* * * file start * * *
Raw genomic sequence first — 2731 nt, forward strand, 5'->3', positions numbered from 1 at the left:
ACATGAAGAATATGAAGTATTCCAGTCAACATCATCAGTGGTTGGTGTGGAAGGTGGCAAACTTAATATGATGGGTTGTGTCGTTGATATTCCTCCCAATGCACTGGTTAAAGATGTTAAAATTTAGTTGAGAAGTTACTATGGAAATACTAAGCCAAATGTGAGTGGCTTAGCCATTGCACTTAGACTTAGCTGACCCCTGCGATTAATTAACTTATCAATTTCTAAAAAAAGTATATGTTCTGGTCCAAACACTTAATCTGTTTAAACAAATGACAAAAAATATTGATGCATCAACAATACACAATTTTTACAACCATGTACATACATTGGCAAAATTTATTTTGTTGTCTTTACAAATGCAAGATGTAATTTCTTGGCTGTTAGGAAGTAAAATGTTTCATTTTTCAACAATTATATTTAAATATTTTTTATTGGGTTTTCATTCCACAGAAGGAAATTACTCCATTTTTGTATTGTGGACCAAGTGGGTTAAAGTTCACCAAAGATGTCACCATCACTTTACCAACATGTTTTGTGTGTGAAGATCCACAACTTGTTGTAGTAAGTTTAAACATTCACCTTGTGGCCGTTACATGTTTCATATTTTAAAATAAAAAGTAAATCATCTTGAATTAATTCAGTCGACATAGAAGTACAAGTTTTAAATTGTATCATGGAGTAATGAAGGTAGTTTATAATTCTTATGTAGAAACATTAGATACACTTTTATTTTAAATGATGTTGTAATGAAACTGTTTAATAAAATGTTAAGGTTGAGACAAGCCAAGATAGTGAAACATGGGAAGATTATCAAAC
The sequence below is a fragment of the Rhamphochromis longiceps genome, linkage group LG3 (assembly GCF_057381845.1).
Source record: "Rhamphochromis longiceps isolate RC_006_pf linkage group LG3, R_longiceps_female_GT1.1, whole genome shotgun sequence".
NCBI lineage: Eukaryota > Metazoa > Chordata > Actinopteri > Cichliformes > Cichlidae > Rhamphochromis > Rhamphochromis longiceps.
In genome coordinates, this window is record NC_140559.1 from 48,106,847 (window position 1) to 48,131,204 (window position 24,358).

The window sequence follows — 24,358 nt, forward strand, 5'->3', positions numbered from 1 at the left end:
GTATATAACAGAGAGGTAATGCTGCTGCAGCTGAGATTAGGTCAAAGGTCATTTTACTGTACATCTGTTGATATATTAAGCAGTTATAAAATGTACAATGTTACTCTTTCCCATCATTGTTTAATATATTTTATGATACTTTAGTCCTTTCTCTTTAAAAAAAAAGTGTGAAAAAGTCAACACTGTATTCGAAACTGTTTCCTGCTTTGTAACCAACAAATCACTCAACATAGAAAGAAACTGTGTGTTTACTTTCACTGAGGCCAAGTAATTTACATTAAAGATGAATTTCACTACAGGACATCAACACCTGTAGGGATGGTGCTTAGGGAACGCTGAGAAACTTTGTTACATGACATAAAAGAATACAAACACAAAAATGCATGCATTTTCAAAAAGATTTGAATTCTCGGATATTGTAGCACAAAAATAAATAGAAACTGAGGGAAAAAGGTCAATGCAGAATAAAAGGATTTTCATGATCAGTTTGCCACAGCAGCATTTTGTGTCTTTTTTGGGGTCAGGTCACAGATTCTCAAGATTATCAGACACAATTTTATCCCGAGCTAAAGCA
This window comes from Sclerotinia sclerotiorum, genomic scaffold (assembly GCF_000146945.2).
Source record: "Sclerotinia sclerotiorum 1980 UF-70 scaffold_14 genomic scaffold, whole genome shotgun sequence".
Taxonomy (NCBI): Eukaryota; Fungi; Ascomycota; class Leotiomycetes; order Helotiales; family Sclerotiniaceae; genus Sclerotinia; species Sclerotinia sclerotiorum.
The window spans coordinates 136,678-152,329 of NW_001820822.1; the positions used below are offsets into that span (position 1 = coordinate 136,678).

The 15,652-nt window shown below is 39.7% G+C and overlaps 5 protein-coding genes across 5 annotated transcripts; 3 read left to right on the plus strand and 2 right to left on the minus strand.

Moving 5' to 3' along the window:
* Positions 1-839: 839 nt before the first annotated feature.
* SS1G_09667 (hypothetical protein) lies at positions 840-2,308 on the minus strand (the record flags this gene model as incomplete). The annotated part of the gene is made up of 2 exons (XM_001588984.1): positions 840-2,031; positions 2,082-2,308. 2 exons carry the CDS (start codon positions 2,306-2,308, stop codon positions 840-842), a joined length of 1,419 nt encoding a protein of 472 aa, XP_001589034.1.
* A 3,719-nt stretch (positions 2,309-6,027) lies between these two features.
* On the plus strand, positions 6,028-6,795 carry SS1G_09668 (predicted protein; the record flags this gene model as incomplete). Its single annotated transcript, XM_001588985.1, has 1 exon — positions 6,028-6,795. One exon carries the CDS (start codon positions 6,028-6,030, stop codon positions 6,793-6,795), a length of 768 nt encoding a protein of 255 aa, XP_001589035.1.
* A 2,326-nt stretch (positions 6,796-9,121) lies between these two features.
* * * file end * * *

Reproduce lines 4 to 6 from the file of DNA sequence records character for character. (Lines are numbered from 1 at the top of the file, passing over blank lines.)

Source record: "Rhamphochromis longiceps isolate RC_006_pf linkage group LG3, R_longiceps_female_GT1.1, whole genome shotgun sequence".
NCBI lineage: Eukaryota > Metazoa > Chordata > Actinopteri > Cichliformes > Cichlidae > Rhamphochromis > Rhamphochromis longiceps.
In genome coordinates, this window is record NC_140559.1 from 48,106,847 (window position 1) to 48,131,204 (window position 24,358).